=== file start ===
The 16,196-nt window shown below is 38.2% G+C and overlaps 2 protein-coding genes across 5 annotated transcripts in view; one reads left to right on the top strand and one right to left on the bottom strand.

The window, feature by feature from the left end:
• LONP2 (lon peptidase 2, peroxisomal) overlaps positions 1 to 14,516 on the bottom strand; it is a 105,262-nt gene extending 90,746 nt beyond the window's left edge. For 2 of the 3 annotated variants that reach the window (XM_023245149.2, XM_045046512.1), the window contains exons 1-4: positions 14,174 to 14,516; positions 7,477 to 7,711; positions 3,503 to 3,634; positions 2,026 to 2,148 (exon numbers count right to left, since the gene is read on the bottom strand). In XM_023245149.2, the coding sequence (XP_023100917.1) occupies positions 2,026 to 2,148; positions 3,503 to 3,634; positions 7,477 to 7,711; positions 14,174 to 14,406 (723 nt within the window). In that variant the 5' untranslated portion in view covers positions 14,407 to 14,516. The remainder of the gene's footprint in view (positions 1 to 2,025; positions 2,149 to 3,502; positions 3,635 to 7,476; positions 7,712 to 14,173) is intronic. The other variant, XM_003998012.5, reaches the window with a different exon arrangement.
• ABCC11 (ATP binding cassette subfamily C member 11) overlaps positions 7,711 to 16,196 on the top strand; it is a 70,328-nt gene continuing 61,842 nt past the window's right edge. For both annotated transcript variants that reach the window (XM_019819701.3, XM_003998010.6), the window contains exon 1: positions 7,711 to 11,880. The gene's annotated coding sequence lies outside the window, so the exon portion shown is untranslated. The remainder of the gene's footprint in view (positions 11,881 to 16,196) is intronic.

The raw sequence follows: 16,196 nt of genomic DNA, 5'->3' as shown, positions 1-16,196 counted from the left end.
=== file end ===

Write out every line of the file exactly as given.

The 16,196-nt window shown below is 38.2% G+C and overlaps 2 protein-coding genes across 5 annotated transcripts in view; one reads left to right on the top strand and one right to left on the bottom strand.

The window, feature by feature from the left end:
• LONP2 (lon peptidase 2, peroxisomal) overlaps positions 1 to 14,516 on the bottom strand; it is a 105,262-nt gene extending 90,746 nt beyond the window's left edge. For 2 of the 3 annotated variants that reach the window (XM_023245149.2, XM_045046512.1), the window contains exons 1-4: positions 14,174 to 14,516; positions 7,477 to 7,711; positions 3,503 to 3,634; positions 2,026 to 2,148 (exon numbers count right to left, since the gene is read on the bottom strand). In XM_023245149.2, the coding sequence (XP_023100917.1) occupies positions 2,026 to 2,148; positions 3,503 to 3,634; positions 7,477 to 7,711; positions 14,174 to 14,406 (723 nt within the window). In that variant the 5' untranslated portion in view covers positions 14,407 to 14,516. The remainder of the gene's footprint in view (positions 1 to 2,025; positions 2,149 to 3,502; positions 3,635 to 7,476; positions 7,712 to 14,173) is intronic. The other variant, XM_003998012.5, reaches the window with a different exon arrangement.
• ABCC11 (ATP binding cassette subfamily C member 11) overlaps positions 7,711 to 16,196 on the top strand; it is a 70,328-nt gene continuing 61,842 nt past the window's right edge. For both annotated transcript variants that reach the window (XM_019819701.3, XM_003998010.6), the window contains exon 1: positions 7,711 to 11,880. The gene's annotated coding sequence lies outside the window, so the exon portion shown is untranslated. The remainder of the gene's footprint in view (positions 11,881 to 16,196) is intronic.

The raw sequence follows: 16,196 nt of genomic DNA, 5'->3' as shown, positions 1-16,196 counted from the left end.